Childhood obesity has reached epidemic proportions but the good news is that it can be prevented. Sadly, the physical and emotional effects of childhood obesity are staggering. All the more reason why parents need to be informed about the few simple measures they can take to prevent their children from falling victim to it.
What Causes Childhood Obesity?
Weight gain occurs when more calories are consumed than are used by the body. The extra calories are stored as fat. Quite simply, when the number of calories consumed is about the same as the number of calories used, there is no weight gain. This, however, doesn’t explain why childhood obesity has increased over the past 30 plus years. In fact, the percentage of children from 6 to 11 years in the US who are obese has increased from 7% in 1980 to nearly 18% in 2012 and the percentage of obese teens aged 12 to 19 has increased from 5% to nearly 21% in the same years (www.cdc.gov/healthyyouth/obesity/facts.htm). Here are some reasons:
- A busy life style with both parents often employed has led to less cooking of meals at home and more eating out or ordering in fast foods.
- Many activities today in which children participate don’t require much movement such as watching TV, using the computer and playing video games. Moreover, for many children, these activities have replaced, to a large extent, more physical ones.
- There has been an increase in the consumption of processed foods with their high sugar content and fewer nutrients as well as of snack foods and sweet drinks and juices.
- Advertising of snack foods and drinks to children at younger and younger ages has had an effect on what they choose to eat.
- Children watch more TV today with many homes having a greater number of TV’s including those in children’s bedrooms.
- Take the TV out of the children’s bedrooms. “Having a TV in the bedroom is a strong predictor of pediatric obesity” (www.medicinenet.com/childhood_obesity/article.htm).
- Many children are sleeping less, probably as a result of using screen media This means they have less energy which they often make up for by eating more.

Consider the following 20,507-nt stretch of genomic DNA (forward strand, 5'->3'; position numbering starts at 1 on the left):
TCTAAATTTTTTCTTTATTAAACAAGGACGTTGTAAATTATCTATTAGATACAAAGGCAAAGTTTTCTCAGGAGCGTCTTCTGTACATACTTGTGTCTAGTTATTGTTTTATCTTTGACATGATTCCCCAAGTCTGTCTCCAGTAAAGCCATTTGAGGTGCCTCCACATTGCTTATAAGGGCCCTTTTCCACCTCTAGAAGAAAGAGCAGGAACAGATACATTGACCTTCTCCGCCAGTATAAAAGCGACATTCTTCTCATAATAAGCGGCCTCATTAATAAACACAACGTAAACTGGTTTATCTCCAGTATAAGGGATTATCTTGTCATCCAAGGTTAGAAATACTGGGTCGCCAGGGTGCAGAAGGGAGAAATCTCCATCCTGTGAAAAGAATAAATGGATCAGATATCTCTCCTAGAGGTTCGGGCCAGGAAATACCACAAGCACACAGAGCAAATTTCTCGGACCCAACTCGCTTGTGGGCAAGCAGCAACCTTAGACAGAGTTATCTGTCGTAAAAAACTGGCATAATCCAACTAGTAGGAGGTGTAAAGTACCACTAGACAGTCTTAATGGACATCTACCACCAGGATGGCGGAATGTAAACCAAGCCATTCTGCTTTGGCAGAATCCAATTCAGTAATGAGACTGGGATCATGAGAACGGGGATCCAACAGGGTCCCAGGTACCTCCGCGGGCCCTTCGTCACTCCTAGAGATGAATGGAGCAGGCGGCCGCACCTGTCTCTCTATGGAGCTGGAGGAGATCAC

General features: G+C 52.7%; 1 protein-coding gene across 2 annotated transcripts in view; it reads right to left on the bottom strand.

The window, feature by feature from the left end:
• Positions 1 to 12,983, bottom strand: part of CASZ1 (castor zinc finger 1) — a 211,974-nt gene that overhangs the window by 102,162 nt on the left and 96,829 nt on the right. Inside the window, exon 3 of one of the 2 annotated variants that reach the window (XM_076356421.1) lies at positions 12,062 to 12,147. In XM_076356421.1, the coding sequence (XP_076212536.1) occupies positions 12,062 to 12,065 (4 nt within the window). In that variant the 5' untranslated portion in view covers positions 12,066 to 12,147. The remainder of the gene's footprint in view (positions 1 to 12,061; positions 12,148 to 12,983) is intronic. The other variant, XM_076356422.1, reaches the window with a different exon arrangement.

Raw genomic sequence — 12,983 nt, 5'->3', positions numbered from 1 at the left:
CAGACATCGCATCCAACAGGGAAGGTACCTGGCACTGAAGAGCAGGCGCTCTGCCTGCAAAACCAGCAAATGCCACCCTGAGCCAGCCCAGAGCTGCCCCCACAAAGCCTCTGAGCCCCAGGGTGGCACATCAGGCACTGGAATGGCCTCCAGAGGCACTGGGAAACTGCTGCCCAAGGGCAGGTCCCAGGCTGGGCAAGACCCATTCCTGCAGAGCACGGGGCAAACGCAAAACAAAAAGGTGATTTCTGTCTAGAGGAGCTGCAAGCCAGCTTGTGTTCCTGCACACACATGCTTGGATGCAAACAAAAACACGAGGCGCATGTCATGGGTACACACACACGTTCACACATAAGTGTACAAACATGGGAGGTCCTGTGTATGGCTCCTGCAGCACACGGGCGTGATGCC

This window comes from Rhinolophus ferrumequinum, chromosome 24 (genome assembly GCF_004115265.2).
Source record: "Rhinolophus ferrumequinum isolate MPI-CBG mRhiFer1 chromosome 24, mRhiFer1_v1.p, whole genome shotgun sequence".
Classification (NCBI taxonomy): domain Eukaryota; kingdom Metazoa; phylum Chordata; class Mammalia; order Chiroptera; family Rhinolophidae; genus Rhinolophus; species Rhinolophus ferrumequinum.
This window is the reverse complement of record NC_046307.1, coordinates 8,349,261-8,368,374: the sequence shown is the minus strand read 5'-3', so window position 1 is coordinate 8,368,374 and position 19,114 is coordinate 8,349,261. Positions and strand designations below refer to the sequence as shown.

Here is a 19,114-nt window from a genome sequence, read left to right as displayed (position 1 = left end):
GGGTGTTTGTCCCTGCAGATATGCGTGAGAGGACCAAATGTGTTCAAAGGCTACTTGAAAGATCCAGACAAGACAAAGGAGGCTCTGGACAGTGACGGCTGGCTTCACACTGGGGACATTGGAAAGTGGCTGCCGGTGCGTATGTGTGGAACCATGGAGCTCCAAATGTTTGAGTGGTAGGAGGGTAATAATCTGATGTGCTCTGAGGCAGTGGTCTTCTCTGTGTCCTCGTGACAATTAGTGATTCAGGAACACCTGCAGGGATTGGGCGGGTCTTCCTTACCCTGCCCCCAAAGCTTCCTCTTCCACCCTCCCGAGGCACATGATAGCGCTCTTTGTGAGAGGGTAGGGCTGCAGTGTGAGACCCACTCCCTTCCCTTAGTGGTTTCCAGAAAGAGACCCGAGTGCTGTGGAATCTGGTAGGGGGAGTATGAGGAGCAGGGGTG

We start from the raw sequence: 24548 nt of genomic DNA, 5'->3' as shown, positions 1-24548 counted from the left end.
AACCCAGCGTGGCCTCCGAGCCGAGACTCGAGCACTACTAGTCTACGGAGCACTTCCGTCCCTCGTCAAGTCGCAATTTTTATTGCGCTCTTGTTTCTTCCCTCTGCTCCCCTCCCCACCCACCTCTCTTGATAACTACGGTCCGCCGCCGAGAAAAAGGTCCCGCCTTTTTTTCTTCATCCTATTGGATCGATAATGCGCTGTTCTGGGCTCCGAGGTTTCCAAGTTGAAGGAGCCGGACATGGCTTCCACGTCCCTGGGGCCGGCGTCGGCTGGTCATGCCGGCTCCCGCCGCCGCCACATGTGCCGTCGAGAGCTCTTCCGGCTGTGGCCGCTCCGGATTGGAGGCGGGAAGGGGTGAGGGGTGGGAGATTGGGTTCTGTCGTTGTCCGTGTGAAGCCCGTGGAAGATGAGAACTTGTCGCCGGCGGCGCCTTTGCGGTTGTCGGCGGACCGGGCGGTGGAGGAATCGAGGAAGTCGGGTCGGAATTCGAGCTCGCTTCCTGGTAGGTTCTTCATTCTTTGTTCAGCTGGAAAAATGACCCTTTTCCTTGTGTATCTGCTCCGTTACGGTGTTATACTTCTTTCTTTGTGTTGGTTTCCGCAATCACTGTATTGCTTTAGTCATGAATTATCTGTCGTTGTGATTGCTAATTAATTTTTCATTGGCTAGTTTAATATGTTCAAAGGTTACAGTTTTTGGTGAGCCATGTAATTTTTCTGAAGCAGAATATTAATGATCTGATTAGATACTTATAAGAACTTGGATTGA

- The average portion of food has increased in size so that children are used to eating more.
- There has been the widespread proliferation of school vending machines, even in elementary schools, which sell sweet drinks, candy and other junk food.
Many of these causes are difficult for parents to control, especially as their children get older.
The Effects of Childhood Obesity
The effects of childhood obesity are grave. They can be divided into two categories: the physical and the emotional. Among the physical effects are high blood pressure, sleep apnea, type 2 diabetes, high cholesterol, hardening of the arteries and the start of heart disease, sleep problems, bone and joint problems, and non-alcoholic fatty liver disease which can lead to liver damage and scarring.
In addition to the physical, the emotional consequences can be equally devastating. They include depression which can lead to eating disorders or other self-destructive behavior, low self-esteem as a result of being teased, bullied and rejected, possible substance abuse, behavior and learning problems and social withdrawal. Add to this that “Twenty percent of obese 4-year-old children will grow up to be obese adults; 80% of obese teens will continue their obesity into adulthood” (www.medicinenet.com/childhood_obesity/article.htm) and we realize that often the problem is self-perpetuating. In other words, children don’t always grow out of it.
Simple Steps to Prevention
How can we prevent and reduce childhood obesity? According to the Mayo Clinic, “One of the best strategies to reduce childhood obesity is to improve diet and exercise habits of …[the] entire family (www.mayoclinic.org/diseases-conditions/childhood-obesity/basics/definition/CON-20027428?p=1). Here are some ways that parents should try:
- Limit sedentary activities such as TV, computer use and video games to a maximum of 2 hours a day.
- Have your kids get more exercise and when possible, use the car less and encourage them walk more.
- Make good food choices for meals such as including plenty of fruits and vegetables and not too many carbohydrates.
- Give your children treats only occasionally, perhaps once a week. It’s better not to eliminate them all or they might resent it and rebel.
- When your children have had enough to eat, don’t encourage them to eat more or to “clean their plates.”
- Use rewards other than food treats.
- Educate your children about good nutrition and try to make good food choices a family activity by involving everyone in planning healthy meals.
- Be relaxed about diet and eating. Too much intensity about it could lead to eating disorders.
- Don’t eat out too often, especially in fast food restaurants where the food is high in fats and calories and the portions are often very large.
- When possible, eat meals together as a family, trying to talk about everyone’s experiences during the day. Don’t keep the TV on since it has been found that this encourages people to eat more quickly forgetting how much they’re eating.
- Take the TV out of the children’s bedrooms.
- Be a good role model for your children in order to encourage them to have healthy eating habits.
As parents, it’s good for you to know that despite the current obesity epidemic, you have it within your control to protect the physical and emotional health of your children both today and in the future.
Do you have any ideas you’d like to add? If so, we’d appreciate hearing from you.
photo credit: <a href=”http://www.flickr.com/photos/troybthompson/3571914046/”>Troy B Thompson</a> via <a href=”http://photopin.com”>photopin</a> <a href=”http://creativecommons.org/licenses/by-nc-nd/2.0/”>cc</a>